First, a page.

Time Magazine is confusing the experimental work of reducing an invention to practice with the less understood work of developing the basic inventive concept.  Time's example is revealing:  "Jonas Salk invented the first successful polio vaccine, and you can follow exactly how he did it, step by step, experiment by experiment and year by year, in the 573 file boxes—spanning 316 linear ft. (96 m) and containing tens of thousands of documents—that make up his collection of personal papers at the University of California at San Diego. That ain’t inspiration. That’s sweat."  To be clear:  If Jonas Salk had been in an accident prior to the completion of the polio vaccine, his invention would have nonetheless been completed because the basic concepts underlying it were capable of being carried out by anybody with basic skill in the field.  By contrast, if Salk had never been born, it is unclear when the invention would have been made, because that tiny silver of innovation -- the basic concept of a vaccine against a virus -- was an innovation outside the regular skill set of those trained in the field of disease control.

Inventing a solution is not something that takes a lot of conscious thought.  Testing, proving, and reducing the solution to practice, however, can take decades.

Innovation does not -- indeed cannot -- take a lot of conscious thought because our conscious brains are really bad at crunching huge amounts of data on demand.  As an example, have a friend name twenty objects, and then try to recite them back.  Most people can recite only seven or so.  Try to do a complex math problem without using paper or a computer, and you'll discover more limits of our processing power.

The key to innovation is not the conscious brain at all -- it is our ability to process extraordinarily complex problems in our subconscious, our ability to match patterns, and our ability to feel emotions.

To illustrate the role of the subconscious, sit in a beautiful grassy field and try to imagine how long it would take you to count all of the pieces of grass.  Human visual acuity is quite good, so we should be able to see well enough to count the amount of grass in one area of the field and then count the number of similar areas in the field, thereby arriving at a roughly accurate grass count. That task would take hours, however.  Now imagine that a small bird lands in a distant corner of the field.  You weren't concentrating on looking for birds at all -- you were counting grass.  Nonetheless, something in your brain brain immediately grabs your attention and says "something is moving over there".  You immediately identify it as a bird and can go back to counting grass.

Out of that enormous visual field, your subconscious easily spotted movement in a tiny corner.  Because movement indicates a potential risk or benefit, it sent a signal to your conscious brain, which immediately imaged the bird.  Because we are so good at matching patterns, it took only a tiny bit of conscious thought to put together the subconscious movement data and matching data and determine that there was no threat.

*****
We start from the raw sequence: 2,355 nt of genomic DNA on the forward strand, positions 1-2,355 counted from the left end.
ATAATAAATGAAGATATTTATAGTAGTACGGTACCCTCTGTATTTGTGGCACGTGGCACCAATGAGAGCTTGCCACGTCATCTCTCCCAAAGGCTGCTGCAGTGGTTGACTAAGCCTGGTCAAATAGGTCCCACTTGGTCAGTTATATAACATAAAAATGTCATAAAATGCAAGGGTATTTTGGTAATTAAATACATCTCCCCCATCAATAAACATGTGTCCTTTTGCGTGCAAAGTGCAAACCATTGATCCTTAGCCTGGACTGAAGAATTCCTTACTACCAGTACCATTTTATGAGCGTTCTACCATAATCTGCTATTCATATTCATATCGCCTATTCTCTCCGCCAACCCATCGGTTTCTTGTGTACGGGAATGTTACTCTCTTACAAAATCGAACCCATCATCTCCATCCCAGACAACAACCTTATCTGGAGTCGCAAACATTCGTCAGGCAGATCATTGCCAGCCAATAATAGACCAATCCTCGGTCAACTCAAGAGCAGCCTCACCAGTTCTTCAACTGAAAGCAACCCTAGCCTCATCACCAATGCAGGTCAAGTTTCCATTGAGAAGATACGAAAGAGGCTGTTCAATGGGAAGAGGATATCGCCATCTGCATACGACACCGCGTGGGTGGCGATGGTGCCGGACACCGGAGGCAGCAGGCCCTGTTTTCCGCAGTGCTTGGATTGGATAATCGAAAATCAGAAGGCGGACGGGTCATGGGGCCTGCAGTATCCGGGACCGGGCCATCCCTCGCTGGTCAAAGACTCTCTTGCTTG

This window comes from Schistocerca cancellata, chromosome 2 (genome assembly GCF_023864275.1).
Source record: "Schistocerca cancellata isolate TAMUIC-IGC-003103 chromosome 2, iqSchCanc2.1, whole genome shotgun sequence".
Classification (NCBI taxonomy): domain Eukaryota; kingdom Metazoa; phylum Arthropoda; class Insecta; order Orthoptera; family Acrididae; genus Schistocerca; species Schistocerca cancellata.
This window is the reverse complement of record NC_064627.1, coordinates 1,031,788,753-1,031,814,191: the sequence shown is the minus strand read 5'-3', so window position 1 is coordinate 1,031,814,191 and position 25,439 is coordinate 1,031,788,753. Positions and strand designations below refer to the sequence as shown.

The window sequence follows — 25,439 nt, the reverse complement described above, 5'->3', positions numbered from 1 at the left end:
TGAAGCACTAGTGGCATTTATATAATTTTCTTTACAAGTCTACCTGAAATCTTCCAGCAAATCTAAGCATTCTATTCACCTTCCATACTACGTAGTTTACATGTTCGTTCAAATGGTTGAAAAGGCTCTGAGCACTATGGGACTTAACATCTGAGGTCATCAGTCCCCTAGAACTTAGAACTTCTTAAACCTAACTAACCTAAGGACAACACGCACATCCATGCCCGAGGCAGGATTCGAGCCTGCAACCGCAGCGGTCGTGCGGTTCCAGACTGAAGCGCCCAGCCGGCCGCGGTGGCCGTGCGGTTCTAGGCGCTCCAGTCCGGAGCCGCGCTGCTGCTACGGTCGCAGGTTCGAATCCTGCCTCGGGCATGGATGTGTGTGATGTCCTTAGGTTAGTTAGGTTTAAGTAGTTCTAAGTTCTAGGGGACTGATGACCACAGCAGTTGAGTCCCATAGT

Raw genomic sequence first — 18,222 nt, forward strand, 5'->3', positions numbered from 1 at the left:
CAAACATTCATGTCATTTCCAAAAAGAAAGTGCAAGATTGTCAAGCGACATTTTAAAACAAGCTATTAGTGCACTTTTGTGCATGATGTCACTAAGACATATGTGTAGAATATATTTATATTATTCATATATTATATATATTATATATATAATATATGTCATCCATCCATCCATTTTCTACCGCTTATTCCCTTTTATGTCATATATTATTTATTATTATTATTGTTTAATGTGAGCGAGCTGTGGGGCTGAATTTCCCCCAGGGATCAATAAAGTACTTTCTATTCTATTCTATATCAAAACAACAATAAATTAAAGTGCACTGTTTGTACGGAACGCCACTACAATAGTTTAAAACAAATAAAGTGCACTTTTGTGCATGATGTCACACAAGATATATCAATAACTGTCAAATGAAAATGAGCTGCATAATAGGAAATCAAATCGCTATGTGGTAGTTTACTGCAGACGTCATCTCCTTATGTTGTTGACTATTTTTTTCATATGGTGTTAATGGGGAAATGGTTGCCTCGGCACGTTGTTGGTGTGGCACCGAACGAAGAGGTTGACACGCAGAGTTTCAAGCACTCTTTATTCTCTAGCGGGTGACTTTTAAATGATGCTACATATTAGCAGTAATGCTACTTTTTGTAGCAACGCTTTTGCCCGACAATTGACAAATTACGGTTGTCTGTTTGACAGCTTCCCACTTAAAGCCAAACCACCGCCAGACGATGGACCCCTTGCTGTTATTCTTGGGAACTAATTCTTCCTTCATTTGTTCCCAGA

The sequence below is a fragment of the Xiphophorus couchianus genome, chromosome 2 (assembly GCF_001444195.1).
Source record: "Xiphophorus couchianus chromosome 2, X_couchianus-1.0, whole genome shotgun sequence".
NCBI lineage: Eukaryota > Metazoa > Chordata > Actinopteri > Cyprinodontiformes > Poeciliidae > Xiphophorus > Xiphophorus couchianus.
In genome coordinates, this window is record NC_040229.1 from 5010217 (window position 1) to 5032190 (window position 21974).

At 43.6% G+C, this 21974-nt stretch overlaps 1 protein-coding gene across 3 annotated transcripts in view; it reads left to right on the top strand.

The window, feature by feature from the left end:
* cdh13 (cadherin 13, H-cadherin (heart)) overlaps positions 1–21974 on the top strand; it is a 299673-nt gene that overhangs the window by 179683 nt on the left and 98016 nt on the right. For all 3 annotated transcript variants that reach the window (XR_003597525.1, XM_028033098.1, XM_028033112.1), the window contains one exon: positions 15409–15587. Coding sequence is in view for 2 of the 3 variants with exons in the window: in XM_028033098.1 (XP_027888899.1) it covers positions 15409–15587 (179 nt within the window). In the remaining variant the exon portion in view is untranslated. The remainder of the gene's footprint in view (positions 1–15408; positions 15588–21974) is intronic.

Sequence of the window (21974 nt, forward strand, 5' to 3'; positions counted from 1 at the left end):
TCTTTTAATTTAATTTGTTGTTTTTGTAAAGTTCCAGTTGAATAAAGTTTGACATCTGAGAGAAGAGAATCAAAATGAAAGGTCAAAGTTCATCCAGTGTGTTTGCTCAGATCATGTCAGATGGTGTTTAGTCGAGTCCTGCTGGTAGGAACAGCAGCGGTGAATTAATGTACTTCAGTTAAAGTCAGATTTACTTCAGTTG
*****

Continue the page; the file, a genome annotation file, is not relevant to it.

Innovation is analogous to movement spotted in the corner of your vision.  We each identify problems and solutions all of the time.  Problems are rarely seen side by side with their solutions, however, so the crucial step in innovation is to identify potential problems and potential solutions all of the time, and file them away in the subconscious so that when we spot a problem that matches a solution we identified earlier (or a solution that matches an earlier problem), our subconscious matches them up.  We don't have to worry about how they will be matched up, as we evolved brains that are excellent at pattern matching (I'd imagine humans would be extinct if we hadn't been able to easily match what we sense with known foods and threats).

Most of us live busy, distracted lives.  We have lost touch with our feelings.  This is perhaps the biggest problem for innovation, because our subconscious needs a way to signal us that it has matched a problem and a solution.  In my research for my book, I have conducted many interviews with innovators, and the moment that they get their critical breakthrough is associated with a variety of feelings.  I have heard it described as a warm tingle in the heart, as similar to the fight-or-flight response, as a feeling of euphoria, as a feeling that the innovation is a bit displaced from her body, as goosebumps, as hair standing up on the arm, and in many other ways.  In each case, however, the feeling seems consistent across inventions for a given person.  My personal signal is that I abruptly lose my train of thought.

Learn to listen for your signal, because what we have incorrectly identified as a single "Eureka Moment" is actually the subconscious reporting back on tasks it has been working on.  It sends us a Eureka Feeling.  If we train ourselves to stop and think when we get the Eureka Feeling, innovation becomes easy -- something our subconscious just takes care of for us.

Critically, Time Magazine does the world a disservice by stating that "[i]f inventiveness is not a universally shared skill -- and like it or not, it isn't...."  I strongly disagree.  I have worked with many children over the years, and have yet to come across a child who is not more creative than even the most prolific adult inventor.  Inventiveness is a universally shared capability, but too often it becomes buried under years of learned, inaccurate, and stifling rules.  As the great poet Robert Plant once said, "there are two paths you can go by, but in the long run, there's still time to change the road you're on."  As adults we are all well down the path of rules, limitations and impossibilities -- but the wide open creative horizons of childhood are a quick walk down the road.